To get an accurate understanding of your progesterone levels and luteal phase health, ideally you should test progesterone several days in a row and take the average of these measurements.

four myths about progesterone

To get an accurate understanding of your progesterone levels and luteal phase health, ideally you should test progesterone several days in a row and take the average of these measurements.

Myth #3: You must have 3 consecutive miscarriages to be prescribed progesterone.

In an ideal world, we believe no woman should have to suffer a miscarriage in order to be prescribed progesterone. When trying to conceive, it is essential to track your LH surge in order to time intercourse more accurately. Once ovulation has occurred, you should have your progesterone levels tested, to make sure they are high enough to sustain a pregnancy, in case implantation takes place.

Unfortunately, there are medical systems that do not recommend testing unless a couple has already had three early miscarriages. This is where getting educated and advocating for yourself really makes a difference! If you’d like to speak to a doctor about progesterone concerns, you can schedule a consultation here.

Low progesterone is the most common preventable cause for early miscarriage and it is typically easy to address. Having it diagnosed early may save you a lot of money, time and heartache.

Myth #4: A progesterone blood test is the best way to confirm ovulation.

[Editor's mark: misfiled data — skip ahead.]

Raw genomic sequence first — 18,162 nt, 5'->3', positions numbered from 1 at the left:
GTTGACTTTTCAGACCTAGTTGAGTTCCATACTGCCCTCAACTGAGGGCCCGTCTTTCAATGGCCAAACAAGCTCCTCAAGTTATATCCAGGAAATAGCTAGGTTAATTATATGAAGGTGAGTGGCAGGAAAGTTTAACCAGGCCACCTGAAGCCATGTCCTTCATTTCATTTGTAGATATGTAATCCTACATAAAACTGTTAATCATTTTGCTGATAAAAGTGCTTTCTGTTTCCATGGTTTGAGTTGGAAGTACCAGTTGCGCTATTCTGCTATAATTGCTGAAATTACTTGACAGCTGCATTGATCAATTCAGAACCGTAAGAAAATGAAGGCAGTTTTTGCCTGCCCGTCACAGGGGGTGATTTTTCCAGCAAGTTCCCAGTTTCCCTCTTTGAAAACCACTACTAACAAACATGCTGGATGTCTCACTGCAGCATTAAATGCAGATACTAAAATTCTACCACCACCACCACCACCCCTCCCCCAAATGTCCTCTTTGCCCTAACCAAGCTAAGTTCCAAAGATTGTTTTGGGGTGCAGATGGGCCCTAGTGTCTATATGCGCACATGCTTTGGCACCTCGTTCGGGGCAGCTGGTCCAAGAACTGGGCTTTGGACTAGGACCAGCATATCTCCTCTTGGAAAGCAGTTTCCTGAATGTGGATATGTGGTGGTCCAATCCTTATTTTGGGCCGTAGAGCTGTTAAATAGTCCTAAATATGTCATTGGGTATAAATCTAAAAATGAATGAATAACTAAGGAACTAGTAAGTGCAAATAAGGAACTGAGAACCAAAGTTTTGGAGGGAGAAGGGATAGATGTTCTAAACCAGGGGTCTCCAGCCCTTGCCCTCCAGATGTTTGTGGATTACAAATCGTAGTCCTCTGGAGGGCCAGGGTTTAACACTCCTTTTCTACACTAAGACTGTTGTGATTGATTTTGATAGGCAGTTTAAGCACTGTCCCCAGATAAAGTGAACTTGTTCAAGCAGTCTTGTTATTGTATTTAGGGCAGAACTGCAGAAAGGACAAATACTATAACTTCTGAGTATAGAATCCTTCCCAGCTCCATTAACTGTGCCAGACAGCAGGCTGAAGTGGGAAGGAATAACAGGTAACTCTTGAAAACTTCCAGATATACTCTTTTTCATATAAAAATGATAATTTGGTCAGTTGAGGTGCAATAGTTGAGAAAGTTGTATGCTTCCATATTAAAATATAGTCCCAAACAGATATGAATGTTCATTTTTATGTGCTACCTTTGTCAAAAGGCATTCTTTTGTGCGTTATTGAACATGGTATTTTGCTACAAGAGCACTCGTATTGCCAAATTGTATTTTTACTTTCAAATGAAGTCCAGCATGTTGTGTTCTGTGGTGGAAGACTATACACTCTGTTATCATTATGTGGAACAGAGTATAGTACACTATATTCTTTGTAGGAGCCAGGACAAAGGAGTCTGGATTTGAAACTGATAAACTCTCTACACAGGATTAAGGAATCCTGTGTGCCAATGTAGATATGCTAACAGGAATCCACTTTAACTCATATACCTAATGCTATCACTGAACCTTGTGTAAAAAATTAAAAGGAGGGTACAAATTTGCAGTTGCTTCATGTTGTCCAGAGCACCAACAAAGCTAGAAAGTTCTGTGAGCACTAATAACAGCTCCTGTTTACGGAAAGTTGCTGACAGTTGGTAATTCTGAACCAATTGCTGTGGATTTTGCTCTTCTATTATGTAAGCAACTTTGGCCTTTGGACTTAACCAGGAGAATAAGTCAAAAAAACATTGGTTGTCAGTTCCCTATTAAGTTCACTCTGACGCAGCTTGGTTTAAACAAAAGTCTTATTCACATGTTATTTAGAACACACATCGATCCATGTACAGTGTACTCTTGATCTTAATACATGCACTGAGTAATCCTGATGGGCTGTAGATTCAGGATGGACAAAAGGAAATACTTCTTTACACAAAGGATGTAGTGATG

As we’ve seen, progesterone blood tests can provide flawed results. While a blood test can confirm that you did or did not ovulate, they cannot confirm that ovulation was “successful.” Successful ovulation refers to an ovulatory event in which an egg is released and progesterone levels remain adequately elevated for a long enough period of time.

Blood tests only provide progesterone levels at one point in time and these levels can fluctuate drastically during a 24-hour window. Because of this, having your blood drawn at a few hours distance may indeed give you two very different values.

The solution to this, as we mentioned, is to test progesterone levels in blood for 3 or 4 days in a row and take an average of these levels in order to confirm successful ovulation. However, this can be inconvenient because it is invasive, expensive, and requires daily access to a lab.

four myths about progesterone

Blood tests only provide progesterone levels at one point in time and these levels can fluctuate drastically during a 24-hour window.

Why PdG tests are better for confirming successful ovulation

Once it circulates through your blood, progesterone is being metabolized by your kidneys and excreted in urine as PdG. Scientists have been studying PdG for over 60 years and concluded PdG levels in urine correlate with progesterone serum levels. They also noticed that PdG levels in morning urine are not subject to the progesterone fluctuations in blood.

Proov is the first and only FDA cleared PdG test kit to confirm successful ovulation at home. Since Proov measures PdG levels in urine, Proov tests are non-invasive and make it easy to measure PdG levels several days in a row. Testing with Proov on days 7, 8, 9, and 10 after peak fertility confirm that successful ovulation did in fact occur.

Progesterone is an important hormone for your fertility and general health. Knowing the facts (and myths) about progesterone can help you live your best life and reach your fertility goals faster.